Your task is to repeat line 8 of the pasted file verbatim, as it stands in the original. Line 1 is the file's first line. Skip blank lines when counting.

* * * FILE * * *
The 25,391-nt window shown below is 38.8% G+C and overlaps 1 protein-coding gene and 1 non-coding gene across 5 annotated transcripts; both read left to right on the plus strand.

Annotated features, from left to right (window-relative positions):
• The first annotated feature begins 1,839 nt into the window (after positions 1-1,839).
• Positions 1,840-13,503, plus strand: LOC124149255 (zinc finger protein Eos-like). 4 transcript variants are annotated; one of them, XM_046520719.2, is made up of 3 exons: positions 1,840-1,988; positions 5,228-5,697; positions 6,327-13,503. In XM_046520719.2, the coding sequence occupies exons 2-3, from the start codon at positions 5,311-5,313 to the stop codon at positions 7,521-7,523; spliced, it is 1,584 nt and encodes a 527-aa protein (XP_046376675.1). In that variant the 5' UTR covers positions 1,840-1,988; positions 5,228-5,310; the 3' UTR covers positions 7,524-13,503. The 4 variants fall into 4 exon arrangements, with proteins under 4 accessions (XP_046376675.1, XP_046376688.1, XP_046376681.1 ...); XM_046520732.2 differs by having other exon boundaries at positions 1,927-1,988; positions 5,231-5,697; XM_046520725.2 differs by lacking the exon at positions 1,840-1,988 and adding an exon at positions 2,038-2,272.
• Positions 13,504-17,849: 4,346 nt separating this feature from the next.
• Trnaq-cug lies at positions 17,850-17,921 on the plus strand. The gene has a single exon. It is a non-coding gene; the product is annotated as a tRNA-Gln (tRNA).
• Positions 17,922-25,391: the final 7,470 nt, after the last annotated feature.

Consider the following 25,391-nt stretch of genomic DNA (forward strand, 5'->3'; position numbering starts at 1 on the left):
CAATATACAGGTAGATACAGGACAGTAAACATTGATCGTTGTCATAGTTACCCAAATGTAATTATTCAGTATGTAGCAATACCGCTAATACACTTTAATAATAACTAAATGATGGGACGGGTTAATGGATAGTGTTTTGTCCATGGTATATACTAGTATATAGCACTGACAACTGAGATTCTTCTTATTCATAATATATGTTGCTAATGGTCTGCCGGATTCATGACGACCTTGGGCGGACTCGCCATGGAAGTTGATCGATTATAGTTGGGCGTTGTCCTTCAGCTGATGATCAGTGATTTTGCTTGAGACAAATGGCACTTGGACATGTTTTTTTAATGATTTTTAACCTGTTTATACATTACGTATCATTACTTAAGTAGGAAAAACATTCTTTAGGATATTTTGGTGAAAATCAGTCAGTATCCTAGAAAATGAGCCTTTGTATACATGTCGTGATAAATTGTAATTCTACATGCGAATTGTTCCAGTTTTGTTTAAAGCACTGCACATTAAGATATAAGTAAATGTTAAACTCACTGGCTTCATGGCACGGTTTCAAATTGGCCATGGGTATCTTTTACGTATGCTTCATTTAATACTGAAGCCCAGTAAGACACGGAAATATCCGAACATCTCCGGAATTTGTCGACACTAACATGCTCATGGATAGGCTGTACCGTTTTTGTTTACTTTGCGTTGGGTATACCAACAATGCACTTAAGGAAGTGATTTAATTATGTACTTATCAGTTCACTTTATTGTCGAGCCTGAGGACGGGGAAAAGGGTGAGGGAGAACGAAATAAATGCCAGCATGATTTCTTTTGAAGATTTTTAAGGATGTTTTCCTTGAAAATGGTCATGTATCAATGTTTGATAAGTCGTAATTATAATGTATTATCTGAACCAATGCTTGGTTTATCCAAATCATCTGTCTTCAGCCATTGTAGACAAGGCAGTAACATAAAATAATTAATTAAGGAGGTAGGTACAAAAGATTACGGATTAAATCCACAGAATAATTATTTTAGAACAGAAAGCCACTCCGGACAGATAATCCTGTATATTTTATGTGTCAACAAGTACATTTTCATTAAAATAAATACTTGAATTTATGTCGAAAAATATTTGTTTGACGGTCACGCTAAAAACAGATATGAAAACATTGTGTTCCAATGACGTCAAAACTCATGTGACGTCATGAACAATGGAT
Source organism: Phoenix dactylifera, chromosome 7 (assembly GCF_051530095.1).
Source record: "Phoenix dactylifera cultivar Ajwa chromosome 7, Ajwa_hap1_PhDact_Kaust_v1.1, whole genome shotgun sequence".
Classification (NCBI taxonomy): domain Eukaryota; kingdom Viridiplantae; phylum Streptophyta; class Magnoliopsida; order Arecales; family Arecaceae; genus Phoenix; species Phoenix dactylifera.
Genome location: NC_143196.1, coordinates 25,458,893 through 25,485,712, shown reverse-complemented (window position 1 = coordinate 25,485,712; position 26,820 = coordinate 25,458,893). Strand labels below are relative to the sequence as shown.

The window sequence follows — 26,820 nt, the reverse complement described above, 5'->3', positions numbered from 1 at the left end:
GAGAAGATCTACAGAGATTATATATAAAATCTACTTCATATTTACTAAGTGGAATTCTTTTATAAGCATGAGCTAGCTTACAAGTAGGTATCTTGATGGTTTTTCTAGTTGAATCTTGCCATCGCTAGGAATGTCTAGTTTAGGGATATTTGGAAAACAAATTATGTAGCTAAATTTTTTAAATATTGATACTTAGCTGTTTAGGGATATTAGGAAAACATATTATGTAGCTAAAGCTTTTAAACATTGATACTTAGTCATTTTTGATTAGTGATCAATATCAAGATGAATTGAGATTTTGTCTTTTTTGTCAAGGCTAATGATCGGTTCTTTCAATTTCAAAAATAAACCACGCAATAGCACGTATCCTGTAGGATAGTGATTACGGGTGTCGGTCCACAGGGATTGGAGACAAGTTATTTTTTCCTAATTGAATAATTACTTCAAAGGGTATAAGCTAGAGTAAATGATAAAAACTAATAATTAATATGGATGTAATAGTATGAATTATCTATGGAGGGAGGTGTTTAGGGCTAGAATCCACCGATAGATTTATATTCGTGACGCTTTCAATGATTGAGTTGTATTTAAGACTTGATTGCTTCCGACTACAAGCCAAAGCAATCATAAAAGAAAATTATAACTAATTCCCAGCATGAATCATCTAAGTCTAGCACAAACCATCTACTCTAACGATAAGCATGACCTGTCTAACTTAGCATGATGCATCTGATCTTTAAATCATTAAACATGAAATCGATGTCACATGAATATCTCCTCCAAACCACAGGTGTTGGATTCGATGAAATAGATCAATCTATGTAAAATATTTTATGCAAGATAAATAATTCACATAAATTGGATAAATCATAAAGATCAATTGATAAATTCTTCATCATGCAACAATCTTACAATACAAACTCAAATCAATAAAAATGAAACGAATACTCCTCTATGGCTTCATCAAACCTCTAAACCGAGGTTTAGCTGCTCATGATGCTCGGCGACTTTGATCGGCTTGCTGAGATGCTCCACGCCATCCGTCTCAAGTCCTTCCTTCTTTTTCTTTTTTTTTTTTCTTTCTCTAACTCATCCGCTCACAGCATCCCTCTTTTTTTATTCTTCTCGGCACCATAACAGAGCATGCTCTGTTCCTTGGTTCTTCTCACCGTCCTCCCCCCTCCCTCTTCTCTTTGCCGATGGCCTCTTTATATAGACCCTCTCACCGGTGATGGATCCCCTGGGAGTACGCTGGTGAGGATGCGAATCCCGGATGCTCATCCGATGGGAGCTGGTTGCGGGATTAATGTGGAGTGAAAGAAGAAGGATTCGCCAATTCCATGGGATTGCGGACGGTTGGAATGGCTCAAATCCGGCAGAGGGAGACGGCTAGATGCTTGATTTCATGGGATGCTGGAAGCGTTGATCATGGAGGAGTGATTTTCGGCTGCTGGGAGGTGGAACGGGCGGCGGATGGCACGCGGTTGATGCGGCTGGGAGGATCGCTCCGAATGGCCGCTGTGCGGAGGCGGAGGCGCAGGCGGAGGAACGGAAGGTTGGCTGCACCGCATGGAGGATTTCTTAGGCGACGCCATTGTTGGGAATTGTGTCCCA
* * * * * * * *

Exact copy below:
Consider the following 25,391-nt stretch of genomic DNA (forward strand, 5'->3'; position numbering starts at 1 on the left):